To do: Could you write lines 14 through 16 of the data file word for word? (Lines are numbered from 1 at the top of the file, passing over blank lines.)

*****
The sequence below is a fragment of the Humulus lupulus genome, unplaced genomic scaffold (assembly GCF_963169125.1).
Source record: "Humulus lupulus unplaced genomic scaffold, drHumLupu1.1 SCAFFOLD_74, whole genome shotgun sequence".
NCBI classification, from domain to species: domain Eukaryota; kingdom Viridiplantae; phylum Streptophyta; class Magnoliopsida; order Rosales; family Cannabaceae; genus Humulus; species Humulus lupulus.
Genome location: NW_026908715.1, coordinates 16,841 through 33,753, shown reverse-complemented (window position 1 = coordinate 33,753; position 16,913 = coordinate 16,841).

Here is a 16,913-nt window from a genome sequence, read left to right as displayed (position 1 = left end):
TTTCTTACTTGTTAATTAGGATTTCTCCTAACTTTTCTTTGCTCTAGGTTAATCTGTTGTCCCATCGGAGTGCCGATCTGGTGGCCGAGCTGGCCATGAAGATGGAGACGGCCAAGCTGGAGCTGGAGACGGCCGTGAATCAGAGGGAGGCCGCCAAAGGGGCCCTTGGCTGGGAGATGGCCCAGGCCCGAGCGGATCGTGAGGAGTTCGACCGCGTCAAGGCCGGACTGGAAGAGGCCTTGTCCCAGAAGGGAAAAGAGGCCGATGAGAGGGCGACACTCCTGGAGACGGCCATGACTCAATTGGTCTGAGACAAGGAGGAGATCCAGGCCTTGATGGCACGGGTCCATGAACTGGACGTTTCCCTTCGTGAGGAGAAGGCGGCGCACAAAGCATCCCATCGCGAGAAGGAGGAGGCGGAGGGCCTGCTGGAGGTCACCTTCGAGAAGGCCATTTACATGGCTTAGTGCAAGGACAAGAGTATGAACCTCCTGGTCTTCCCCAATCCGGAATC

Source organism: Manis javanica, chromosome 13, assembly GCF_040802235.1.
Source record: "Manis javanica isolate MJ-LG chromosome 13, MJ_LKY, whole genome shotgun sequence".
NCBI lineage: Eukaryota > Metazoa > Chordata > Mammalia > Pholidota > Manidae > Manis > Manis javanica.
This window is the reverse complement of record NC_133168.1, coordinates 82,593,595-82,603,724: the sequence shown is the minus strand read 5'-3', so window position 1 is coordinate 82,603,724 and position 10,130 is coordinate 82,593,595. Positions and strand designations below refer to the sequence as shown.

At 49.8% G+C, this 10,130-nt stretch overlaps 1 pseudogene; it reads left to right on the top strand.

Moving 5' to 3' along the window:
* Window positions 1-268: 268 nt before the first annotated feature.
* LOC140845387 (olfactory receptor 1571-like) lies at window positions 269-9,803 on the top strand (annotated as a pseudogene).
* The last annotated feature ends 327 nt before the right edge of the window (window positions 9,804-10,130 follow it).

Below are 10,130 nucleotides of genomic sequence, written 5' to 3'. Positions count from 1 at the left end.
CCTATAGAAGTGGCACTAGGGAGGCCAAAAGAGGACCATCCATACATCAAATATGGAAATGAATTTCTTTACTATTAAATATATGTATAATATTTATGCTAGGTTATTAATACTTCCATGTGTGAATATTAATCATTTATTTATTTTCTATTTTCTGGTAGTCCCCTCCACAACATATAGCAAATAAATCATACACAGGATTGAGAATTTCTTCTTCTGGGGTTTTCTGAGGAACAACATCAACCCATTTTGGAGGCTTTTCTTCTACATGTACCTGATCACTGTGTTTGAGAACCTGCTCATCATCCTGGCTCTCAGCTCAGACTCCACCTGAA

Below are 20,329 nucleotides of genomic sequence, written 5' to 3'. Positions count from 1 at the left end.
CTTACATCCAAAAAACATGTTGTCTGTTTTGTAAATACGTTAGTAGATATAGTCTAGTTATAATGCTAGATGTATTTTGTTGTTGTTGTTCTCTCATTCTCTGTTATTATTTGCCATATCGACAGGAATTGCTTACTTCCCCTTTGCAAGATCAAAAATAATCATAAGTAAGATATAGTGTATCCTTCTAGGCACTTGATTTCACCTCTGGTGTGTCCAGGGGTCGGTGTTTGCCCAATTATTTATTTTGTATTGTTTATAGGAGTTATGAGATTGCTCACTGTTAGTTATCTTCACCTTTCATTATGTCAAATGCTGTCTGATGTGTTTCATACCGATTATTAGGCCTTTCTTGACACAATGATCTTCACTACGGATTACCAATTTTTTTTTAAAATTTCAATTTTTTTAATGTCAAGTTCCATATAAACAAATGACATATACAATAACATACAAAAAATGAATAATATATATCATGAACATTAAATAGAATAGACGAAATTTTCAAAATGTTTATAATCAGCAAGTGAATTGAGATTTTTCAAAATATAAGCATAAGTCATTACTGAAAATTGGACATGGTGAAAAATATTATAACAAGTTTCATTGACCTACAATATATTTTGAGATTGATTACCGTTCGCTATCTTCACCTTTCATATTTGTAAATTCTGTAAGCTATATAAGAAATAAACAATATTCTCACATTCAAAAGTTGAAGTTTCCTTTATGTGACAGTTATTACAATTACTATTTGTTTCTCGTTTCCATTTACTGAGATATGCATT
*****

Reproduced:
* LOC140845387 (olfactory receptor 1571-like) lies at window positions 269-9,803 on the top strand (annotated as a pseudogene).
* The last annotated feature ends 327 nt before the right edge of the window (window positions 9,804-10,130 follow it).

Below are 10,130 nucleotides of genomic sequence, written 5' to 3'. Positions count from 1 at the left end.